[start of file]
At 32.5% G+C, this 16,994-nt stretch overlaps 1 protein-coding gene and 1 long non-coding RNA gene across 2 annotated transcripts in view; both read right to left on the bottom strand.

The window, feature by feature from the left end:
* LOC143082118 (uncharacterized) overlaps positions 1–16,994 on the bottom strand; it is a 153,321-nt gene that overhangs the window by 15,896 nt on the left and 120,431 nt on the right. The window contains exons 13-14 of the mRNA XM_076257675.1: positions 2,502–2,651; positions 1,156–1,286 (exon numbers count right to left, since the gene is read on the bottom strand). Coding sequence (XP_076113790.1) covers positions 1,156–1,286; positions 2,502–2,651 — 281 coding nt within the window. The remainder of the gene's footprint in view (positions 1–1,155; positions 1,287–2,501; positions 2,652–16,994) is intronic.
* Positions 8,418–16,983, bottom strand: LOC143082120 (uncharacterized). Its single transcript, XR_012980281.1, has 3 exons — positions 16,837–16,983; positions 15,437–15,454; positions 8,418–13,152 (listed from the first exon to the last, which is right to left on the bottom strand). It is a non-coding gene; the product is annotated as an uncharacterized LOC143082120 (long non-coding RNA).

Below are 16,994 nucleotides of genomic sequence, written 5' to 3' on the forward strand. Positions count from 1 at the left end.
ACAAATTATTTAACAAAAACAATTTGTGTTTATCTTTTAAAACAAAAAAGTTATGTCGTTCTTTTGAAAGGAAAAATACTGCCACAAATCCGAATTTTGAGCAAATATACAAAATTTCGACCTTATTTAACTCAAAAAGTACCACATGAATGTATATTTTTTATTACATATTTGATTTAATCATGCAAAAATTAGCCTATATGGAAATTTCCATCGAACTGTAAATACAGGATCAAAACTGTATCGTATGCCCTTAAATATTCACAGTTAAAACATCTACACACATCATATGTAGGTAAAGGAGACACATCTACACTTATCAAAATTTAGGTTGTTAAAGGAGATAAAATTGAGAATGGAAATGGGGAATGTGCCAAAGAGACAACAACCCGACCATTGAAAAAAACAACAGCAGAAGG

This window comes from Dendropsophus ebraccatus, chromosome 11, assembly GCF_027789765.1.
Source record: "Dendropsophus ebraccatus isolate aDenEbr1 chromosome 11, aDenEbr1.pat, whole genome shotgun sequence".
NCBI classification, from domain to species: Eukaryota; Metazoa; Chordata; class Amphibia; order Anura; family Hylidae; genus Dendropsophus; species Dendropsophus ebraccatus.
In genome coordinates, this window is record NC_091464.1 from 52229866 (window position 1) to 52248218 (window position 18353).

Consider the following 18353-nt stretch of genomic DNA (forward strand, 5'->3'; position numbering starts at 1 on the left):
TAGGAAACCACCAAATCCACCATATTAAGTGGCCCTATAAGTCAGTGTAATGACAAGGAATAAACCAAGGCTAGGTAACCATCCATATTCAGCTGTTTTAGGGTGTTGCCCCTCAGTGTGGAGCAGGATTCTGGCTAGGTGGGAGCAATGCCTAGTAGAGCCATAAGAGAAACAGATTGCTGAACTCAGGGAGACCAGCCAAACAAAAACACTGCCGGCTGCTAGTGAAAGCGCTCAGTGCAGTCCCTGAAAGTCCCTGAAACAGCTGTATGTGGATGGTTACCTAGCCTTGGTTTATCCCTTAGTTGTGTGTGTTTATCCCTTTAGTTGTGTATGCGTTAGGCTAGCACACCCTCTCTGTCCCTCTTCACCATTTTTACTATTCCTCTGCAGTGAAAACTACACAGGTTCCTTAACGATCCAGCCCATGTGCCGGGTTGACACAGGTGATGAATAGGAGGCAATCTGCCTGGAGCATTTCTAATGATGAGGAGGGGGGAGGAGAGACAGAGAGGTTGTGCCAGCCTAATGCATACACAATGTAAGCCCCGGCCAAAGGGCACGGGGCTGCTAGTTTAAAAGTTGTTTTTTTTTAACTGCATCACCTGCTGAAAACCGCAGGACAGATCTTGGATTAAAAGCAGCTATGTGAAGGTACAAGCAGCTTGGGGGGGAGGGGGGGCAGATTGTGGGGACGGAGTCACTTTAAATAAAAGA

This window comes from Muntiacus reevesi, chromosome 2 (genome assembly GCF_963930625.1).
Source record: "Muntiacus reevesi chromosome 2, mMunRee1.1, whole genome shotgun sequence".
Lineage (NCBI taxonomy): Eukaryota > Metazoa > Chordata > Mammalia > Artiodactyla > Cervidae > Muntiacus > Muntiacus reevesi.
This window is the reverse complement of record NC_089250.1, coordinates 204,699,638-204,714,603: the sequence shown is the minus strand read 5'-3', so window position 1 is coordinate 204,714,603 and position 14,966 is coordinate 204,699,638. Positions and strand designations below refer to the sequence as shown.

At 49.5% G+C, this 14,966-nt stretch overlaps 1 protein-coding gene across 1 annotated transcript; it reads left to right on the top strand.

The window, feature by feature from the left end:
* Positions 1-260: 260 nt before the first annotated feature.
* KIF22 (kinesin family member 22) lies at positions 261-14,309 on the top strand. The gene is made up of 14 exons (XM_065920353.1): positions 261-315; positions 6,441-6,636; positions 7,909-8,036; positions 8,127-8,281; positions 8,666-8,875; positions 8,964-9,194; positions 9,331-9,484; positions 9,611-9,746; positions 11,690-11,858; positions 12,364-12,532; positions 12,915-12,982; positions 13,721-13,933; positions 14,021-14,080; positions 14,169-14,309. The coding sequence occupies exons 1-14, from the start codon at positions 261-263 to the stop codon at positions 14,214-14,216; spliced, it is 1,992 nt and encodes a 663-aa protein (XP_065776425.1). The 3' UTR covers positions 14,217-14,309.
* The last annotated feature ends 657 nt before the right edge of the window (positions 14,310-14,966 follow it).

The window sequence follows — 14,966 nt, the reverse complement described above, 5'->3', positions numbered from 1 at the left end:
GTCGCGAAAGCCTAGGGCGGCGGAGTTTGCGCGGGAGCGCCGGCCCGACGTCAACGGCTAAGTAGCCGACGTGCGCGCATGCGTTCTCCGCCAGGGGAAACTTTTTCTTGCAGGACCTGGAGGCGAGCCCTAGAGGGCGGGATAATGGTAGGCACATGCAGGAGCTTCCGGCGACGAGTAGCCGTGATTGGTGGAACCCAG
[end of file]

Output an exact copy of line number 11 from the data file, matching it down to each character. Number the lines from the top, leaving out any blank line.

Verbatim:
Consider the following 18353-nt stretch of genomic DNA (forward strand, 5'->3'; position numbering starts at 1 on the left):